Violation of Bloch's Law that specifies reciprocity of intensity and duration with brief light flashes.

Greene E - Iperception (2013)

Examples from the shape pattern inventory: The inventory of 360 shape patterns included living creatures, vehicles, furniture, tools, and various other shapes. For most shape patterns, the dots marked only the outside boundary of the shape. Each shape in the inventory was randomly selected for display to a given respondent using an array of red-emitting LEDs. To display a given shape pattern, the LEDs were flashed simultaneously at a specified intensity and duration. For convenience, one can describe this as a singular event, i.e., as “a flash.” Respondents could register that they recognized the shape pattern by saying an acceptable name.
© Copyright Policy - open-access
Related In: Results  -  Collection

License
Show All Figures
getmorefigures.php?uid=PMC4129388&req=5

Figure 1: Examples from the shape pattern inventory: The inventory of 360 shape patterns included living creatures, vehicles, furniture, tools, and various other shapes. For most shape patterns, the dots marked only the outside boundary of the shape. Each shape in the inventory was randomly selected for display to a given respondent using an array of red-emitting LEDs. To display a given shape pattern, the LEDs were flashed simultaneously at a specified intensity and duration. For convenience, one can describe this as a singular event, i.e., as “a flash.” Respondents could register that they recognized the shape pattern by saying an acceptable name.
Mentions: A large variety of shapes can be recognized when displayed as brief simultaneous flashes from LEDs that mark the major contours, especially the outside boundaries (Greene & Ogden, 2012, 2013). Figure 1 provides examples from the inventory of shape patterns that were used in these studies. With flash durations as brief as 3 μs human respondents were able to identify—name—a large majority of the shapes (Greene & Ogden, 2013).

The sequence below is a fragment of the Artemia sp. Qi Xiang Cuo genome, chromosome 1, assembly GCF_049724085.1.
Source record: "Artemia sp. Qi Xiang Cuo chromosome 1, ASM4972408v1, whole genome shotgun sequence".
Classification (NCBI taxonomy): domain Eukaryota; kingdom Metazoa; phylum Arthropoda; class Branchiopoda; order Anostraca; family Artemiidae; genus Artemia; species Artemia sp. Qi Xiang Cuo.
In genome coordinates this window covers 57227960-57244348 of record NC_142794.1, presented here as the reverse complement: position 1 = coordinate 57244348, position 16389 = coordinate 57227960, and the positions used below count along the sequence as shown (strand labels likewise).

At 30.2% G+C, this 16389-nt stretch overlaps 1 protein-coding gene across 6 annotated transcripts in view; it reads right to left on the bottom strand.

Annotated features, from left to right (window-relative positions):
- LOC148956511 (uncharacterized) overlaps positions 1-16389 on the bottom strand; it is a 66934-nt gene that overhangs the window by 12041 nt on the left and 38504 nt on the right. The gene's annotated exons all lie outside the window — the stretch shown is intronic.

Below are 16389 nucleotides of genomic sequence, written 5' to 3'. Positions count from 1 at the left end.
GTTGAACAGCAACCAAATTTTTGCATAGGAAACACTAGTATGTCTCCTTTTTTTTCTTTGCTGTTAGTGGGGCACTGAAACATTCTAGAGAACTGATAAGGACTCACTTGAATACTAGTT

Bottom Line: This has been variously described as the Bunsen-Roscoe Law or Bloch's Law, often specified as reciprocity of intensity × duration.The present work tested with flash durations ranging up to 100 ms and also found no reciprocity.This departure from classic principles might be due to the specific range of wavelengths of the light-emitting diodes and to a mesopic level of ambient light, which together would preclude activation of rods.

View Article: PubMed Central - PubMed

Affiliation: Laboratory for Neurometric Research, Department of Psychology, University of Southern California, Los Angeles, California, USA; e-mail: egreene@usc.edu.

ABSTRACT
For more than a century researchers have been reporting that the visual impact of a very brief flash is determined by the quantity of photons that the flash delivers. This has been variously described as the Bunsen-Roscoe Law or Bloch's Law, often specified as reciprocity of intensity × duration. Prior research found no evidence for such reciprocity when microsecond-duration flashes from a light-emitting diode array were used to display the major contours of nameable shapes. The present work tested with flash durations ranging up to 100 ms and also found no reciprocity. This departure from classic principles might be due to the specific range of wavelengths of the light-emitting diodes and to a mesopic level of ambient light, which together would preclude activation of rods. The reciprocity of intensity and duration may only be valid with full dark adaptation and very dim flashes that activate rods.

No MeSH data available.


Related in: MedlinePlus